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Wireless pH-motility capsule for colonic transit: prospective comparison with radiopaque markers in chronic constipation


Michael Camilleri, MD, Mayo Clinic, Charlton 8-110, 200 First St. S.W. Rochester, MN 55905, USA.
Tel: 507 266 2305;


Background  Colon transit (CT) measurements are used in the management of significant constipation. The radiopaque marker (ROM) method provides limited information.

Methods  We proposed to validate wireless motility capsule (WMC), that measures pH, pressure and temperature, to ROM measurement of CT in patients with symptomatic constipation evaluated at multiple centers. Of 208 patients recruited, 158 eligible patients underwent simultaneous measurement of colonic transit time (CTT) using ROM (Metcalf method, cut off for delay >67 h), and WMC (cutoff for delay >59 h). The study was designed to demonstrate substantial equivalence, defined as diagnostic agreement >65% for patients who had normal or delayed ROM transit.

Key Results  Fifty-nine of 157 patients had delayed ROM CT. Transit results by the two methods differed: ROM median 55.0 h [IQR 31.0–85.0] and WMC (43.5 h [21.7–70.3], P < 0.001. The positive percent agreement between WMC and ROM for delayed transit was ∼80%; positive agreement in 47 by WMC/59 by ROM or 0.796 (95% CI = 0.67–0.98); agreement vs null hypothesis (65%) P = 0.01. The negative percent agreement (normal transit) was ∼91%: 89 by WMC/98 by ROM or 0.908 (95% CI = 0.83–0.96); agreement vs null hypothesis (65%), P = 0.00001. Overall device agreement was 87%. There were significant correlations (P < 0.001) between ROM and WMC transit (CTT [r = 0.707] and between ROM and combined small and large bowel transit [r = 0.704]). There were no significant adverse events.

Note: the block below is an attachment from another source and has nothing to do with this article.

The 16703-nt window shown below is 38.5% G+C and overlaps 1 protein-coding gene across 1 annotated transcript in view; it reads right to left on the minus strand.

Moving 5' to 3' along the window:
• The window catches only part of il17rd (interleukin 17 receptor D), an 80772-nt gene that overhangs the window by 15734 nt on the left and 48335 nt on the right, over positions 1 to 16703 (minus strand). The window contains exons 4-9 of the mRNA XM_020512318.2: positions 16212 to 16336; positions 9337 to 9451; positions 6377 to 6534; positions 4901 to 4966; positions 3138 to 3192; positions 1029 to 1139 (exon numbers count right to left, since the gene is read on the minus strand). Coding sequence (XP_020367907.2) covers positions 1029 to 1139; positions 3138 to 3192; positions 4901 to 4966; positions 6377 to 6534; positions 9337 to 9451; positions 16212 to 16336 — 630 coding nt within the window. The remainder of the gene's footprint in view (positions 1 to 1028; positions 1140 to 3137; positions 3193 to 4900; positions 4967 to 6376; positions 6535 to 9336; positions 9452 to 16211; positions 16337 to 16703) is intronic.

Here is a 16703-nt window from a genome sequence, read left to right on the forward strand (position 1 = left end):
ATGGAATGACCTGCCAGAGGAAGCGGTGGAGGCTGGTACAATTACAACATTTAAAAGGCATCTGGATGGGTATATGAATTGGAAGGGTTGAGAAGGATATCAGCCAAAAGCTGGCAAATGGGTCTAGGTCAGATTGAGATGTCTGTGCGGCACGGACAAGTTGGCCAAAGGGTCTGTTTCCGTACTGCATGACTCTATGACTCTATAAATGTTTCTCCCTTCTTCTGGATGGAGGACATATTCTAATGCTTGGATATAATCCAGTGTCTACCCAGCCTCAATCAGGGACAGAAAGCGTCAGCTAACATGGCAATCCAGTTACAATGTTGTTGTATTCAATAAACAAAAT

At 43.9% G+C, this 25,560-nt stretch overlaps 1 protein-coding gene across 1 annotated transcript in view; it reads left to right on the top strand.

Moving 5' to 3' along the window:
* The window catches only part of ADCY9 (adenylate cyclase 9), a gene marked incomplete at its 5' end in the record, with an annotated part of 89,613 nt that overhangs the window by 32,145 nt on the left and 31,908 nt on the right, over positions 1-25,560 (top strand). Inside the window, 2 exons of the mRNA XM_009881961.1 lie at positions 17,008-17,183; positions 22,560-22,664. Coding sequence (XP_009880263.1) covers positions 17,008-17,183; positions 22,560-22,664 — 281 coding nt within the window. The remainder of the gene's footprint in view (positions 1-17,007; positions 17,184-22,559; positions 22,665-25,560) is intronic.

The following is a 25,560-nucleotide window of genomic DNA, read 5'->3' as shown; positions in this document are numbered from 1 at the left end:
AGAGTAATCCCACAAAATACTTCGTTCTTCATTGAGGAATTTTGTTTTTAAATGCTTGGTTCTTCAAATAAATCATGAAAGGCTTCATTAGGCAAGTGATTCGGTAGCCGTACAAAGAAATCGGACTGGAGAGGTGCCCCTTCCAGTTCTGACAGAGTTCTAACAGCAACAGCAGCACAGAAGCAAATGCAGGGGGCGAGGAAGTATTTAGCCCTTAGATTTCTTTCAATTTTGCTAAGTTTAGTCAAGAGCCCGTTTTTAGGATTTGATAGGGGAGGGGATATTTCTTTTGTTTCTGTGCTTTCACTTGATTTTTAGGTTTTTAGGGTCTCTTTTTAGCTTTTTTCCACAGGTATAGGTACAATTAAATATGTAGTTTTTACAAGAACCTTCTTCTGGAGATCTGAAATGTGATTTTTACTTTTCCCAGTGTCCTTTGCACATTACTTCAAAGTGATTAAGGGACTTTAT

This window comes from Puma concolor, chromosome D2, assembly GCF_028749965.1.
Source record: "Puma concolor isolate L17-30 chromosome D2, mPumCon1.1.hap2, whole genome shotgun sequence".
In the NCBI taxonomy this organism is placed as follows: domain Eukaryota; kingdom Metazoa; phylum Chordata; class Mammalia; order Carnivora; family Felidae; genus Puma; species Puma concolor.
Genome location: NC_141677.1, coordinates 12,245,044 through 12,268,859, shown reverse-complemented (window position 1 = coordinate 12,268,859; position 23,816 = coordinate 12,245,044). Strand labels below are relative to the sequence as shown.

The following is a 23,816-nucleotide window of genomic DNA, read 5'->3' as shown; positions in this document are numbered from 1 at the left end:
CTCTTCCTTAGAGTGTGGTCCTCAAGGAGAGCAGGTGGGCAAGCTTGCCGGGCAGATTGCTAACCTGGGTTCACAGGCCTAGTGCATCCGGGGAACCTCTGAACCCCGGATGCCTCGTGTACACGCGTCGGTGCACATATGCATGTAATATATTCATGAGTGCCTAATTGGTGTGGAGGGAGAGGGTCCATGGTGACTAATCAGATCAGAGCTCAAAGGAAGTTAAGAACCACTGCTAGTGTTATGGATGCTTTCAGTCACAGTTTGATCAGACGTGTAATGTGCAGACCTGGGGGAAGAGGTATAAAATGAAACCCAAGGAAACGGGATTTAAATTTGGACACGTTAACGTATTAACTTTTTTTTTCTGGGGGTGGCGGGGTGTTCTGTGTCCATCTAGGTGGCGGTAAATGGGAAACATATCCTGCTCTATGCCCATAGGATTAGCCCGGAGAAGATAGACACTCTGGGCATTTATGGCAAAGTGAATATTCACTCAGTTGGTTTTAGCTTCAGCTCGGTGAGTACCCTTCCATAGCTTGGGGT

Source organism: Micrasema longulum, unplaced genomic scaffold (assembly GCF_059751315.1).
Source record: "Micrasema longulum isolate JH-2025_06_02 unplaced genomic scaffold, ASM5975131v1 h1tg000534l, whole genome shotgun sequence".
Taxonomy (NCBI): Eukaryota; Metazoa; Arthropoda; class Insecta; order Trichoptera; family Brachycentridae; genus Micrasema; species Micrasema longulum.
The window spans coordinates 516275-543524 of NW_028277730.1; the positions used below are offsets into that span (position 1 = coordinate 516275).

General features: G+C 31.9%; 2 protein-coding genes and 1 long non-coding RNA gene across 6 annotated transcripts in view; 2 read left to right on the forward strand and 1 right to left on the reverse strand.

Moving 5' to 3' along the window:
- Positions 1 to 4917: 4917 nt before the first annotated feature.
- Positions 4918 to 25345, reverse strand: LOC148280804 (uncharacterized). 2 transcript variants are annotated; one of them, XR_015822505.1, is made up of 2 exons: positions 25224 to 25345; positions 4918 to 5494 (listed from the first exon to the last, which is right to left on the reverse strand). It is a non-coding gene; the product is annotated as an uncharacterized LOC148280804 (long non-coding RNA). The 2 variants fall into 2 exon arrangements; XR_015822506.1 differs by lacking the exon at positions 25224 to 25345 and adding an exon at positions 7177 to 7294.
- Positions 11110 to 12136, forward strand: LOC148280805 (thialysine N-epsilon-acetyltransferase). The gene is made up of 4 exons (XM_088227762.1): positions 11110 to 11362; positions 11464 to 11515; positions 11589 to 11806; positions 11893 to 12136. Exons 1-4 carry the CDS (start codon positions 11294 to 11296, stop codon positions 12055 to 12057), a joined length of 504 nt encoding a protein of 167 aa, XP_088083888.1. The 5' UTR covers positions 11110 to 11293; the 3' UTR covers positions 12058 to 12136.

Conclusions & Inferences  The 87% overall agreement (positive and negative) validates WMC relative to ROM in differentiating slow vs normal CT in a multicenter clinical study of constipation.